The Best Social Media Tip I Can Give You

Facebook, Privacy and Marital Oneness

The Ultimate List of Social Media Policies for Churches & Ministries

Social Media Best Practices

The Perils and Promise of Social Media by Collin Hansen

Social Media and Digital Discernment

Social Media: Blessing or Curse? 


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Pastors, You Make Your Own Sandwich
Hearty Amen to this article that challenges pastors to stop whining.

Never Teach A Class Outdoors And Other Key Lessons I’ve Learned
Some funny lessons for teachers.

The Deathlessness Of Paper
Rod Dreher says that predictions about the death of physical books have been greatly exaggerated and explains why.

Beach Books For Children and Teens
RedeemedReader.com with a summer reading list for kids up to 12 years old.

Stop Reading Your Email And Start Acting On It
“You don’t go to your physical mailbox take out the mail, open a few pieces of it, and then stuff it back in there. The same should apply to your email inbox. Only go there when you are ready to act upon your email. If you open a message, act on it. Resist the urge to simply close it and leave it be.”

American Strong: Blind Pole Vaulter Soars Past The Odds


12 Boxes to Organize Your Life

In my Most Boring Commencement Speech Ever, I mentioned how I use Evernote to get as much of my life and work into as digital and searchable a form as I can. I wanted to expand upon this a bit to explain how I use this piece of software. My life basically revolves around 12 boxes. That may seem a bit complex, but I’ve found it’s the best way to simplify my life.

Box 1: Inbox 
This is the place I put every piece of paper that enters my life – letters, checks, invoices, receipts, notes, magazines, catalogs, statements, etc. It’s absolutely key to have one box that you put everything into. Then once a week, usually Friday afternoon, I spend some time processing this Inbox. I deal with as much as I can within a given time – usually one hour. Each item goes into one of the following boxes.

Box 2: Evernote
This is where most of Box 1 ends up. Let’s say it’s my notes from a conference. I put a yellow sticky on it with three pieces of information, for example:

  • Folder: Conferences
  • Title: Positive Leadership
  • Tag: Leadership

If it’s something for my tax return, I’ll put:

  • Folder: 2014 Tax
  • Title: Airport car parking
  • Tag: Expense

Up till now I processed all this monthly in a batch; scanning it in, uploading to Evernote, and filling out the tag, title, etc., and then shredding the physical documents. Thankfully an assistant will be doing this in the future, releasing maybe a couple of hours a month.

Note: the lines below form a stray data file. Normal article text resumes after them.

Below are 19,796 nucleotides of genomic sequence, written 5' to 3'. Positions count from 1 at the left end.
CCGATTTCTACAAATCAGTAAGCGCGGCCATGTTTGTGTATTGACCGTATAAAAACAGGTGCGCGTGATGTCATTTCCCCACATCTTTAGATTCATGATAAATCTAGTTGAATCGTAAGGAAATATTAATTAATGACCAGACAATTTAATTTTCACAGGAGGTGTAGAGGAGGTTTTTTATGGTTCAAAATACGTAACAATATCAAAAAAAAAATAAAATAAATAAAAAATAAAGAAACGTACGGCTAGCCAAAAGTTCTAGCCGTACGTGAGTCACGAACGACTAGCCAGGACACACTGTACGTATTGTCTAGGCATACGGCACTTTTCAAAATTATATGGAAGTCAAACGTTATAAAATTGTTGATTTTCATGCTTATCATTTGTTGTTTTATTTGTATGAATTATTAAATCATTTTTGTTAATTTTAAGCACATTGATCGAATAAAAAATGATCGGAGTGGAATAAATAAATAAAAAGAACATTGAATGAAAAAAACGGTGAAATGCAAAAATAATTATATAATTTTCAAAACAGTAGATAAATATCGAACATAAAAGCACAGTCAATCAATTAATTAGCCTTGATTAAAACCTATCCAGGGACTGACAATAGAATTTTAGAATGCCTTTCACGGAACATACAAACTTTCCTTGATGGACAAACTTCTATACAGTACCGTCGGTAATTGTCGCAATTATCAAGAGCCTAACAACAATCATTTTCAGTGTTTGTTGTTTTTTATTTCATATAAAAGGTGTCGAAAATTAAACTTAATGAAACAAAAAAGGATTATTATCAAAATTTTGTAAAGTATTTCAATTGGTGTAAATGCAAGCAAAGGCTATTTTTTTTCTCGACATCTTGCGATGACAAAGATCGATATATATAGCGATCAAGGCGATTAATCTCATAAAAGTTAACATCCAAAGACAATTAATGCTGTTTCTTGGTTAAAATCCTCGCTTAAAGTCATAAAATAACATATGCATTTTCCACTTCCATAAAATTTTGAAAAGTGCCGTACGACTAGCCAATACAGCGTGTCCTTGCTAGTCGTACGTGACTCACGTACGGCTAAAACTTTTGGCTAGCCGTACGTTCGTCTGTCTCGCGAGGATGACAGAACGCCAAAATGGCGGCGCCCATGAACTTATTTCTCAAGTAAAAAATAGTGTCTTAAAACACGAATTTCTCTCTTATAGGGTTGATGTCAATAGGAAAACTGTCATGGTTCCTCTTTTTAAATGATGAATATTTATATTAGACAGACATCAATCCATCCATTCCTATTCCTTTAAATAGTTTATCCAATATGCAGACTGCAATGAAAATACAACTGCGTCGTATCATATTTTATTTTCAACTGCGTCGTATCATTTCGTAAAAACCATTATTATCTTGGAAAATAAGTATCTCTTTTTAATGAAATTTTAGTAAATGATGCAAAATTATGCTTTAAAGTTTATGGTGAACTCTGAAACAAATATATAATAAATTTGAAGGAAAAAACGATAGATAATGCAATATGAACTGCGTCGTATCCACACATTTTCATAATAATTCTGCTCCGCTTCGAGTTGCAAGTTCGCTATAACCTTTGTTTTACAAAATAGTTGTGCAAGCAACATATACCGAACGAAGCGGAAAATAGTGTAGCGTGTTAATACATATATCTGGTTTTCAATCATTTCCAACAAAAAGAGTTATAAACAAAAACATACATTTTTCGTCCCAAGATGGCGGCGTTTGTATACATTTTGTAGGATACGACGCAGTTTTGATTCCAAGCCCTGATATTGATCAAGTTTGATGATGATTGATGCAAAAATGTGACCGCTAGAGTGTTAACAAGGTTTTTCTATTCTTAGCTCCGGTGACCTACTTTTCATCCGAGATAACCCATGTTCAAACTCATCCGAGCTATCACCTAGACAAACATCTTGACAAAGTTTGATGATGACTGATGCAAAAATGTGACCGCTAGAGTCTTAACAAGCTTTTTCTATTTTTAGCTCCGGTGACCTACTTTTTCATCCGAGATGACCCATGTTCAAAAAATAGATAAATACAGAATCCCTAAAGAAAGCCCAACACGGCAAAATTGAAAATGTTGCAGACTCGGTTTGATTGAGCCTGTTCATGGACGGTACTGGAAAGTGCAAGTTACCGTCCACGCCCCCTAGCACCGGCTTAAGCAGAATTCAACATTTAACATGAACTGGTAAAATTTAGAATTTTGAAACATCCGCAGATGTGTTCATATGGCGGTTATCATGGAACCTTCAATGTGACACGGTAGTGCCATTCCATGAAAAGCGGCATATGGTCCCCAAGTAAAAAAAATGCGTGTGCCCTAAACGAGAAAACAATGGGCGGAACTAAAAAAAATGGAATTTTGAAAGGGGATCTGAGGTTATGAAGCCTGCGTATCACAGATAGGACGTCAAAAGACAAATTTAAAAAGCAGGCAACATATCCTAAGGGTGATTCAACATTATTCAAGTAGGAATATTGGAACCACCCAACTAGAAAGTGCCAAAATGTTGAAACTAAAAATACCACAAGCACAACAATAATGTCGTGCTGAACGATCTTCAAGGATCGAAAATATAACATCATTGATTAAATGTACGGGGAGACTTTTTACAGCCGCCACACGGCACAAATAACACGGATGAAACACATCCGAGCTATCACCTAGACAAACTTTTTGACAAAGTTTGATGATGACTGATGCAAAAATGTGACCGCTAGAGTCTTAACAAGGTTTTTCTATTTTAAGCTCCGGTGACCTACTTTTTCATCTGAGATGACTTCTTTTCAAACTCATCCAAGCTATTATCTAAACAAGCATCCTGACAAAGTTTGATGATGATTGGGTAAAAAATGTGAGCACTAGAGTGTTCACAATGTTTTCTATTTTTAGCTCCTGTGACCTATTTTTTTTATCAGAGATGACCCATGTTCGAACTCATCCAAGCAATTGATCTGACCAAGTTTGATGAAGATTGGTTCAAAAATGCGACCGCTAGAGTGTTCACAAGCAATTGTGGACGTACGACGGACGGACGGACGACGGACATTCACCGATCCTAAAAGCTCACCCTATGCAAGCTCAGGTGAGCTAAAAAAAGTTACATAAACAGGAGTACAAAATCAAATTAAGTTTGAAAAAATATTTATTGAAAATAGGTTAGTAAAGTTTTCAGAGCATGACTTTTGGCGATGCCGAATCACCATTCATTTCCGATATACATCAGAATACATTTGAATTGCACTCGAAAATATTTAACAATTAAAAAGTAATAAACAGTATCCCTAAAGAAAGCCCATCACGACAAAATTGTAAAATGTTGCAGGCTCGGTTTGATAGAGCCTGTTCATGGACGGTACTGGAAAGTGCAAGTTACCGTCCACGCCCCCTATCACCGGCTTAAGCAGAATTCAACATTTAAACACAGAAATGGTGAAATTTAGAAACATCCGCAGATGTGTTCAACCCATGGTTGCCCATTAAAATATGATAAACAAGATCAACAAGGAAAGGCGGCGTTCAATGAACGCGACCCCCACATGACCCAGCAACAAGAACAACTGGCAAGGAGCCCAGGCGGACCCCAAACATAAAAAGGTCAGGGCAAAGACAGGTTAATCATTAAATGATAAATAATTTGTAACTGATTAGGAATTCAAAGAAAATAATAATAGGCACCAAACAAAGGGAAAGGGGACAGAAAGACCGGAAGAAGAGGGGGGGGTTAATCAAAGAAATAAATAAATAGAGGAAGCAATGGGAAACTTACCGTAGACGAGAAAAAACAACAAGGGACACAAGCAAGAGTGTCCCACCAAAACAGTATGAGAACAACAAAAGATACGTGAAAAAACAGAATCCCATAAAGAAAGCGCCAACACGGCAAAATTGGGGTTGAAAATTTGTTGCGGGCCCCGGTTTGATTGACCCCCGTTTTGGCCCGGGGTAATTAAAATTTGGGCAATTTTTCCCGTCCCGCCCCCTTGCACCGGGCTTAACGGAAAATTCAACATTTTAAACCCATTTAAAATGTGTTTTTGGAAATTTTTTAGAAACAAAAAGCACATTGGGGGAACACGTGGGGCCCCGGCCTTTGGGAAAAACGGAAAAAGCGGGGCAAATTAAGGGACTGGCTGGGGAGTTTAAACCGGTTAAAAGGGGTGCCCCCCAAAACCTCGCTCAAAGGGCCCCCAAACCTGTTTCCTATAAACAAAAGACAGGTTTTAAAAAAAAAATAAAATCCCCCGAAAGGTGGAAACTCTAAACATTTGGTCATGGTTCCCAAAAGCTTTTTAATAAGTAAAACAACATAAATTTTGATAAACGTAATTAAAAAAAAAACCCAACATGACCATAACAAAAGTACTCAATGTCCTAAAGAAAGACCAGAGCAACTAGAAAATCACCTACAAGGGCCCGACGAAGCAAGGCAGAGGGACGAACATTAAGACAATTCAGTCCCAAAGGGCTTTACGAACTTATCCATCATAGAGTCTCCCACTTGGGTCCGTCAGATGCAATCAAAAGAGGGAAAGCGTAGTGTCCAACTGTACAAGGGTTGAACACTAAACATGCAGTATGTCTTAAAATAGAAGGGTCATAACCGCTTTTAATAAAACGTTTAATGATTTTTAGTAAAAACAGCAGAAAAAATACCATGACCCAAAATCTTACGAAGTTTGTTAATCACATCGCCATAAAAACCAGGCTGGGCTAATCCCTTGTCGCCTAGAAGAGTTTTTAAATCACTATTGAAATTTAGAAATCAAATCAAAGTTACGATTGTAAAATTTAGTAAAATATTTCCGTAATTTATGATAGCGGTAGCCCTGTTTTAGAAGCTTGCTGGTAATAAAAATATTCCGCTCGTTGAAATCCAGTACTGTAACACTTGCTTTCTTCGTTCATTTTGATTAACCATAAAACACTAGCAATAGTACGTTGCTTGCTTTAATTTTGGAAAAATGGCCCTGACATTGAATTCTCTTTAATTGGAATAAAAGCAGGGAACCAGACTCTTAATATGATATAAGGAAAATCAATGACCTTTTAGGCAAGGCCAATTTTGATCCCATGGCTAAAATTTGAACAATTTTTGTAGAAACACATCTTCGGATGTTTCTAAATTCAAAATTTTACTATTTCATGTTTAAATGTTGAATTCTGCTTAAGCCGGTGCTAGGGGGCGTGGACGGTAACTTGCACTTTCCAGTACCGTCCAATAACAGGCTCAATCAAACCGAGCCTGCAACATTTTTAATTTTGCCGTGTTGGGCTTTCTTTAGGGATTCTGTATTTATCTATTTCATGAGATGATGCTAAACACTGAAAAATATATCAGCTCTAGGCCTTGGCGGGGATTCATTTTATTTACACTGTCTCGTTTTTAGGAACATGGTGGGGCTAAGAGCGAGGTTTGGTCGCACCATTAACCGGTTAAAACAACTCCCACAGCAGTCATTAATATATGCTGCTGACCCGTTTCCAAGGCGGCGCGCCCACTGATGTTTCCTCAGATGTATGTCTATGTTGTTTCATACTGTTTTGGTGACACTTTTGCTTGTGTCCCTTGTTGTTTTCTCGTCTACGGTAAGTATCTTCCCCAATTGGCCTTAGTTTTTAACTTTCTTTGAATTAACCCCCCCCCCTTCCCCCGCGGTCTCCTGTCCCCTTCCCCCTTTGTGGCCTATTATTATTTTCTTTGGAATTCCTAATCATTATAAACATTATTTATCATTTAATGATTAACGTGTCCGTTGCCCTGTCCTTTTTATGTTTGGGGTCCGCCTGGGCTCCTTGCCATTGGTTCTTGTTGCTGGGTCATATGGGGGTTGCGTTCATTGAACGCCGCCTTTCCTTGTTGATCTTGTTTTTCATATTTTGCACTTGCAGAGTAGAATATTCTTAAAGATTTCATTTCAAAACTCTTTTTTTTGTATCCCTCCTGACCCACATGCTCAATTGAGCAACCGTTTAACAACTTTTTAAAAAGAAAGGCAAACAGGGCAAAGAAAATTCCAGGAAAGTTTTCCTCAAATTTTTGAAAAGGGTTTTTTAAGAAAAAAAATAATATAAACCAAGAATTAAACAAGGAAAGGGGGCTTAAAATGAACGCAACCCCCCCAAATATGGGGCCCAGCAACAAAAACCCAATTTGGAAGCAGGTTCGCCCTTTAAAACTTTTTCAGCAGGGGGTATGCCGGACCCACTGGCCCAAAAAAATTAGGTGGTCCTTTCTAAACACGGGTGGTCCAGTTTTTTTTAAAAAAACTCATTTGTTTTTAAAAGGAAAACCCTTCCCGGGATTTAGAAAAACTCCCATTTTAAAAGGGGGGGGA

Box 3: To-Do
These pieces of paper will eventually end up in Evernote but I have to do something with them first like pay a bill, reply to a question, make a phone call, etc.

Box 4: Pending
Again, these will end up in Evernote but at the moment I’m waiting for some other piece of information: a returned phone call, someone else to do something before I can take any further action, etc. Pending could be kept in a “Pending” folder in Evernote, but I like to have a physical reminder of what I’m waiting for.

Box 5: Certificates
This includes birth and marriage certificates, immigration files, passports, social security, etc. I also keep a digital copy of these on a hard drive, but obviously I need physical copies. I keep them in a fire-proof safe box.

Box 6: Catalogs
I like to keep copies of publishers catalogs, Cabela’s, and office supplies brocures. I find it easier to find what I’m looking for than the websites.

Box 7: Reading
These are magazines, journals, articles, reports, etc., that I’ve been sent or people have given me to read. I will often mark pages with a post-it note and have my secretary scan articles straight into Evernote. Again I tend to batch process these every week or two then return them, which brings me to…

Box 8: Return
I get given a lot of books, magazines, and articles to read, as well as CD’s to listen to and DVD’s to watch. But I want to keep track of what I should return. It’s my attempt to quash the myth that pastors have a black hole in their studies that all loaned books are mysteriously drawn into and never seen again.

Box 9: Prayer
I put items for prayer into this box, maybe scribbled notes, an email, a blog article, a news item, my church directory, etc.

Box 10: Finance
This is where I keep check books, tax returns, etc.

Box 11: Rubbish
The garbage bin, which I usually empty and burn every few weeks.

Box 12: Office Supplies
Pens, pencils, staples, tape, index cards, and so on. All my office supplies in one place.

The most helpful book I’ve read on this subject is Organizing from the Inside Out, second edition: The Foolproof System For Organizing Your Home, Your Office and Your Life by Julie Morgenstern.

I’m sure I don’t have the perfect system, so any advice or tips would be greatly appreciated.